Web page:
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Gass, Gillian Linda.
Managing marine life :scientific and practical work at two British marine stations, 1884-1902.
Ph. D. -- University of Toronto, 2006
Ottawa :Library and Archives Canada = Bibliothèque et Archives Canada,[2007]
4 microfiches
Includes bibliographical references.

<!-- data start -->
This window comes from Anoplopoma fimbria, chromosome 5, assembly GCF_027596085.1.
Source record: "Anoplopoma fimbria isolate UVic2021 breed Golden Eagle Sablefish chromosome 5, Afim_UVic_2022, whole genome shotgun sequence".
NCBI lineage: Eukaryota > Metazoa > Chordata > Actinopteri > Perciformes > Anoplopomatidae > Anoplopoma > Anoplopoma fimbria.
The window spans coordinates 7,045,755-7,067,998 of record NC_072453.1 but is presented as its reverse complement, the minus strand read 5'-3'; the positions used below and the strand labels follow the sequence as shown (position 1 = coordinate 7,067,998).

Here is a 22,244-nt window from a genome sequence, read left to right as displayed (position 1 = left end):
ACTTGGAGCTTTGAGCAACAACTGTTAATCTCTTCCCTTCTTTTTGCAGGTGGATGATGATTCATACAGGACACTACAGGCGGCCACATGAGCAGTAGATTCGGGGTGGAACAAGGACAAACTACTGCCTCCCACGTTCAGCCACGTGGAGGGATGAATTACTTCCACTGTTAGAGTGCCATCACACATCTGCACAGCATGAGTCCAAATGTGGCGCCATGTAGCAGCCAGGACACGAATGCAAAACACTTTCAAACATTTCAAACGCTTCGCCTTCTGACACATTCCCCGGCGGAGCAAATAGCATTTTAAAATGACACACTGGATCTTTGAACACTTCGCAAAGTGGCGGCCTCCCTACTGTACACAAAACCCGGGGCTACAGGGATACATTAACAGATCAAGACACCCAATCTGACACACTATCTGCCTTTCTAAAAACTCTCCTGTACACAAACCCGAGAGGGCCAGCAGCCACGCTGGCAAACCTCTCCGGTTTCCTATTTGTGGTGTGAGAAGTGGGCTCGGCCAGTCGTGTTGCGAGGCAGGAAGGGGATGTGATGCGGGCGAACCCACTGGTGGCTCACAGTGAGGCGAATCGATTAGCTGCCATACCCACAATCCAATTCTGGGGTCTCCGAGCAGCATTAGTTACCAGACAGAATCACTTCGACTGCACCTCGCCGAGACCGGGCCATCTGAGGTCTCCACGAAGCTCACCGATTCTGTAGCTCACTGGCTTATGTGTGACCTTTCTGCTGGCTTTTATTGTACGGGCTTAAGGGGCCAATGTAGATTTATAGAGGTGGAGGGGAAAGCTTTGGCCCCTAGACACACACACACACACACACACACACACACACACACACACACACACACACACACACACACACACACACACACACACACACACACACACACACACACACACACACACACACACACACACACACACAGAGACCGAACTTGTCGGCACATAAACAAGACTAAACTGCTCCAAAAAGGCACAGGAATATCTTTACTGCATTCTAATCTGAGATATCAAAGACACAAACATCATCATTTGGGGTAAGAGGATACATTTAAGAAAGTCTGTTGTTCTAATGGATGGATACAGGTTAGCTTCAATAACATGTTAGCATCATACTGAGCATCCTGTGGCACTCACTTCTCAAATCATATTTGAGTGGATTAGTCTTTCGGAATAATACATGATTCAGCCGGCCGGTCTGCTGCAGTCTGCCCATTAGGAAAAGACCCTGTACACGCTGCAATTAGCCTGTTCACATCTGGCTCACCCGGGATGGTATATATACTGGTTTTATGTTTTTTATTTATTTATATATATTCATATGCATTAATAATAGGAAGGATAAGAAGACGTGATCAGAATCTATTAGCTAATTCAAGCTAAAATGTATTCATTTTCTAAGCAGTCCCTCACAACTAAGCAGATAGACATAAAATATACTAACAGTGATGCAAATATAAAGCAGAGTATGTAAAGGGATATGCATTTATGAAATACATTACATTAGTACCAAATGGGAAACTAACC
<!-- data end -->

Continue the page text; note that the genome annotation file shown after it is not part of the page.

The rise of a large-scale trawl-fishing industry in Britain during the second half of the nineteenth century had impacts beyond the nation's economy and food supply. As this industry, and the fish upon which it was based, became indispensable, anxieties grew that the trawlers were overfishing Britain's coastal waters, damaging young fish and sending too-small fish to market. A succession of Royal Commissions and parliamentary inquiries were uniform in their calls for marine fisheries science: scientists, with their privileged access to nature, were thought better placed than either fishermen or Commissioners to find the answers that would guide how Britain's trawl fisheries were managed. British marine naturalists like E. Ray Lankester of the Marine Biological Association (MBA), eager to establish marine research laboratories along their own coastline, saw their opportunity. In 1884, a small marine research laboratory opened at St. Andrews, Scotland, organized and staffed by William Carmichael M'Intosh; four years later, a larger coastal laboratory opened at Plymouth, organized by the MBA and staffed year-round by a Director and a Naturalist, paid workers dedicated to studying economically important food fish species. These stations had been founded in large part on the basis of promises that the scientific work undertaken there would be of practical value to Britain's fisheries. This dissertation examines what keeping those promises looked like. J. T. Cunningham, the Plymouth Laboratory's first staff Naturalist, was the embodiment of the MBA's promises to government and industry, his work simultaneously scientific and practical in method and outcome. In his studies of the growth, development, and colouration of flatfish like plaice, sole, and flounders, Cunningham had to develop supply chains of specimens coming into the laboratory and inventories of specimens living in the laboratory's tanks. M'Intosh, too, traced the development and migrations of young flatfish while developing sophisticated biological arguments against the possibility of overfishing the sea. Both men, and both laboratories, denied the distinction between scientific and practical work on food fish; the fish themselves figured equally as organisms and as commodities, as objects of study, exchange, and consumption.